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A 47-year-old doctor from Tianjin died after a random knife attack in an outpatient clinic. Over recent years, more and more outbursts of violence against doctors make headlines in China.

The fatal stabbing of a female military doctor in Tianjin on July 12th has shocked Chinese netizens.

The Tianjin Affiliated Hospital of The Chinese People’s Armed Police Forces, where the stabbing took place, issued a statement on Weibo about the incident (image below), saying that the 47-year-old Zhao Junyan (赵军艳) was violently attacked by three people at the outpatient clinic on Thursday morning.

Zhao died of her injuries later that day. The main suspect and two other suspects were apprehended by the police at the scene of the crime.

One witness told reporters at We Video that the attackers did not try to run away after the stabbing: “The [main] suspect was about 50 years old. He did not run away, perhaps he knew that would be futile. He did not say anything after stabbing the doctor. We called the police and had him arrested.”

The same witness also suggests that the main suspect was the husband of a patient at the clinic, although Sina News reports that it did not concern one of Zhao’s own patients.

Another person who was there when it happened told Chinese media: “When the suspect was arrested, he said that his target was not Dr. Zhao, but another doctor. Dr. Zhao was just unlucky to be the victim.”

Violence against Chinese Medical Staff

Zhao’s killing is one of many of such incidents over previous years; violence has become a more and more common occurrence in Chinese hospitals, where the so-called yinao phenomenon (医闹, ‘medical disturbance’) is a growing problem. Yinao is the organized disturbance and violence in hospitals against medical workers.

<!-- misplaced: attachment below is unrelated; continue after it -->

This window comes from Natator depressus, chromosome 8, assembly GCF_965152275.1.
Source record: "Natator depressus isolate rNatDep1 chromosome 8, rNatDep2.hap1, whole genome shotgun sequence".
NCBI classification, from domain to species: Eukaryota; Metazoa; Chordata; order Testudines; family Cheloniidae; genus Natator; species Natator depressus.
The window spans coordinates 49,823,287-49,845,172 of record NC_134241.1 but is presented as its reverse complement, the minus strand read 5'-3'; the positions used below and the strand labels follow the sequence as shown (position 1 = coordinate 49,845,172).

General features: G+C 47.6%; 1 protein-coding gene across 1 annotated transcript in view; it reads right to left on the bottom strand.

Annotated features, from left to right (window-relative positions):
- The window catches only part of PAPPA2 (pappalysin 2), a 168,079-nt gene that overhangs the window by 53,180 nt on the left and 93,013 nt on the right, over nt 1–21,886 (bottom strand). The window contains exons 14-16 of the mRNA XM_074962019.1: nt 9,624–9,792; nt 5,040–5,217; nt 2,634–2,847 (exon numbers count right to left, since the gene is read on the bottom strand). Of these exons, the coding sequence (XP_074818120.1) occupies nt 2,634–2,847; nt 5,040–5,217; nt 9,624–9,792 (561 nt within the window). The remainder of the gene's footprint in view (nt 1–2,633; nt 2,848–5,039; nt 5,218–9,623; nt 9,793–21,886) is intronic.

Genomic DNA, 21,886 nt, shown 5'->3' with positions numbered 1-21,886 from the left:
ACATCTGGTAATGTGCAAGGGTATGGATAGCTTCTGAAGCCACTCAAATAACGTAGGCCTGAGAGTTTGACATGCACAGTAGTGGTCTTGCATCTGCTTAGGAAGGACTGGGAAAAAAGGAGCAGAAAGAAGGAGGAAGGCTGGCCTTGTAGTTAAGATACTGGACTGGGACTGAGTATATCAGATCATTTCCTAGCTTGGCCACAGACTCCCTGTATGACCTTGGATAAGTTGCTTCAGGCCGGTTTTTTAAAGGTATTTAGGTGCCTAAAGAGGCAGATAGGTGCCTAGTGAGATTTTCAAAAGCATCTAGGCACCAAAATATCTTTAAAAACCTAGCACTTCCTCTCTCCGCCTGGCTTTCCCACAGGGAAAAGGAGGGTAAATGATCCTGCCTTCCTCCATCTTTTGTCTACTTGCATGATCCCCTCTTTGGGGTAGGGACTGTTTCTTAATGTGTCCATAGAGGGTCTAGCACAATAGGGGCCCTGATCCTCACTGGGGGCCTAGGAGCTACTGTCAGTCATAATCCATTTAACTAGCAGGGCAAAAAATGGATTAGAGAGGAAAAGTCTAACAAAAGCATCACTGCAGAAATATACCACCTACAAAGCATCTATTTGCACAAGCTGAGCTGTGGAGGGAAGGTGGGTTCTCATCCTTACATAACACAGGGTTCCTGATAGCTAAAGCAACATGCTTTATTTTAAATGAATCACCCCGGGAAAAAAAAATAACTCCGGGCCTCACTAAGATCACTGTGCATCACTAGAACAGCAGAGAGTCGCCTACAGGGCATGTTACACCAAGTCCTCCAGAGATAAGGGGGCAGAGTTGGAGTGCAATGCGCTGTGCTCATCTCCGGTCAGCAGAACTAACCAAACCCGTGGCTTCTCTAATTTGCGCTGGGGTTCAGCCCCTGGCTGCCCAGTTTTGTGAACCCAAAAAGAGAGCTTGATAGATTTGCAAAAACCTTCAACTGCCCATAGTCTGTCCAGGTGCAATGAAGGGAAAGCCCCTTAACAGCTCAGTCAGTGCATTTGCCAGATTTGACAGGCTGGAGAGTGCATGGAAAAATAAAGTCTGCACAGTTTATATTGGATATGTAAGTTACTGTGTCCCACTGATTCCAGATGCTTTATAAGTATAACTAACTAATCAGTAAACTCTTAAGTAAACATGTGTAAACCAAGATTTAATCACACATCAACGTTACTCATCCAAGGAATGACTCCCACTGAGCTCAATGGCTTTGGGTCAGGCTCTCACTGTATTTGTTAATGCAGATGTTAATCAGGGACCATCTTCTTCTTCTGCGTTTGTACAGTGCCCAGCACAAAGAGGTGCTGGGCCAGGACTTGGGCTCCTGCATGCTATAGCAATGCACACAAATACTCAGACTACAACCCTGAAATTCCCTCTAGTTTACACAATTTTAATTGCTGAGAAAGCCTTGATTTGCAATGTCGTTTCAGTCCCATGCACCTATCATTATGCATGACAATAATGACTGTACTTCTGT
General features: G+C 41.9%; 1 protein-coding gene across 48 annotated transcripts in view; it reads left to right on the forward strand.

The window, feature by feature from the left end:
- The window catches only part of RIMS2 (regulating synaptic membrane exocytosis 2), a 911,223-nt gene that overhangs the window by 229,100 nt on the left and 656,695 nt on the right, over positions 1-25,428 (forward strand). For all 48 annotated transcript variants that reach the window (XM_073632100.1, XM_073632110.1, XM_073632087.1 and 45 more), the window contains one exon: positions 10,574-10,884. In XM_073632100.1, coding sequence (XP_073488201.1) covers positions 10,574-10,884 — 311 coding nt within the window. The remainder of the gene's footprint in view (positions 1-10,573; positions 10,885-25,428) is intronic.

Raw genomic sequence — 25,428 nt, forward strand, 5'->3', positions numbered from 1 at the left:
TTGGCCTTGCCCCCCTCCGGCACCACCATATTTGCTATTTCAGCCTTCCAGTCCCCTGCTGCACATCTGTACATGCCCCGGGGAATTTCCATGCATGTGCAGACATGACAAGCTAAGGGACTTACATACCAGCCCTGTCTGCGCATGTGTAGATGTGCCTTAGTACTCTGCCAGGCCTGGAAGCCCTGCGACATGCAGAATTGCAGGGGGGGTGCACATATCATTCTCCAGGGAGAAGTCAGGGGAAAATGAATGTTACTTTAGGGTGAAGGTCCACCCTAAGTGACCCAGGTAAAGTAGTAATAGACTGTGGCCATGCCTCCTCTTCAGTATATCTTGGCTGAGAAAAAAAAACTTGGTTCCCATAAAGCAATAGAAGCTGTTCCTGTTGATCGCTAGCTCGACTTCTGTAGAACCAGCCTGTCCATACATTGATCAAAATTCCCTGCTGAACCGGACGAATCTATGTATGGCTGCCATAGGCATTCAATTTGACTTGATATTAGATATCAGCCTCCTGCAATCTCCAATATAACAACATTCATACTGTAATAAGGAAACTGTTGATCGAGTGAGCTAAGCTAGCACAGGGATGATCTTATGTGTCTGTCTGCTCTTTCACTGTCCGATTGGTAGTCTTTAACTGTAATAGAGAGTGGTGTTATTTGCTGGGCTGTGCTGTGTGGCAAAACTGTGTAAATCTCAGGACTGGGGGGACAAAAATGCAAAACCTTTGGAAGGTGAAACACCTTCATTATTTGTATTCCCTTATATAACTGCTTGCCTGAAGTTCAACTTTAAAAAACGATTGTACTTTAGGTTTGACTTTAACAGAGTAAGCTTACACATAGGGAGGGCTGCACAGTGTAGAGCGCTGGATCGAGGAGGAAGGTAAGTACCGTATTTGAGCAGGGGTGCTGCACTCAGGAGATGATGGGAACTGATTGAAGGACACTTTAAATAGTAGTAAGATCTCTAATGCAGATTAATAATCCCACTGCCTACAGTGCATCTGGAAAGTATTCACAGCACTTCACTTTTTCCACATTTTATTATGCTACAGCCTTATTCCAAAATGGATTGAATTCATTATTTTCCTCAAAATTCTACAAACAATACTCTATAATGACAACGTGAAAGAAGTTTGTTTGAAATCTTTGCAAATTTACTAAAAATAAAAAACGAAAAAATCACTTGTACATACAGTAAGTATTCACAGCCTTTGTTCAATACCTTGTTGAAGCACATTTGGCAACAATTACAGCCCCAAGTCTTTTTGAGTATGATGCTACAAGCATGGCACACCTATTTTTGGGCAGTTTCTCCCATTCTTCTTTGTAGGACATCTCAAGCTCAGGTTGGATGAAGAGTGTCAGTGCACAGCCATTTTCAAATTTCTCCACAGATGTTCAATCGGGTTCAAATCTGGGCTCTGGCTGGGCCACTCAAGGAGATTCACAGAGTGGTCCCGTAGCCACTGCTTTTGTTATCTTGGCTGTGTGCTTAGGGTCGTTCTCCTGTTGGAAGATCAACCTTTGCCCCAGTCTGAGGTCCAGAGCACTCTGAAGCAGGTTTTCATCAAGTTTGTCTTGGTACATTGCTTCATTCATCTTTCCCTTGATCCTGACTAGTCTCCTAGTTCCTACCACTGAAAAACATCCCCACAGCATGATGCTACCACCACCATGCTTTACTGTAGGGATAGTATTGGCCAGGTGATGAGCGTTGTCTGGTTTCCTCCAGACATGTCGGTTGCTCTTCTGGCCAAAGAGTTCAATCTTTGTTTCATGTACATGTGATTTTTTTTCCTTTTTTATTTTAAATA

In 2012, another female doctor was axed to death by a patient in Tianjin; in 2013, a patient in Wenling fatally stabbed his doctor after he was unhappy with the results of an operation. Just last year, a male doctor in Anhui province was stabbed to death by the father of one of his patients. The list of incidents goes on, and it is extensive.

In response to the recent incident, Weibo users collectively expressed their anger and concern in the comment sections; dozens of threads on the issue received thousands of responses on Weibo this week, with people calling the brutal attack “pointless” and “outrageous.”

“If this crime doesn’t receive the death penalty, our legal system is a joke,” a commenter by the name of ‘@33daysofsilence’ wrote.

Another user wrote: “Even if this was their doctor there’s no reason to hurt her. It is tragic to see that doctors end up in dangerous situations nowadays.”

“Wouldn’t let our kids become doctors”

“My husband is a doctor and I am a nurse. But we wouldn’t let our kids become doctors. If this [violence] keeps happening, nobody will be willing to work in the healthcare industry anymore,” a user named @Jinyueyao2008 wrote.

Many Chinese face major obstacles in getting access to the healthcare they need. Doctor-patient conflicts in China partly come from the high costs and long waiting times in Chinese hospitals and clinics, triggering frustration among patients. As conflicts become more violent and receive more media attention, more people are starting to perceive the professions of doctors or nurses as a potentially hazardous.

“It is difficult and expensive to see a doctor- this leads to more conflicts between doctors and patients,” a top commenter writes on Weibo.

“There was no reason for this at all, these people must be crazy. This society is becoming more and more scary,” another person wrote.

Meanwhile, the death of Zhao Junyan, who leaves behind a son and her husband, is mourned on Weibo. Posting virtual candles, many hope that Zhao can “rest in peace.”

By Chauncey Jung

This article has been edited and condensed for clarity.

Spotted a mistake or want to add something? Please let us know in comments below or email us.

©2018 Whatsonweibo. All rights reserved. Do not reproduce our content without permission – you can contact us at info@whatsonweibo.com.

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What’s on Weibo provides social, cultural & historical insights into an ever-changing China. What’s on Weibo sheds light on China’s digital media landscape and brings the story behind the hashtag. This independent news site is managed by sinologist Manya Koetse. Contact info@whatsonweibo.com. ©2014-2018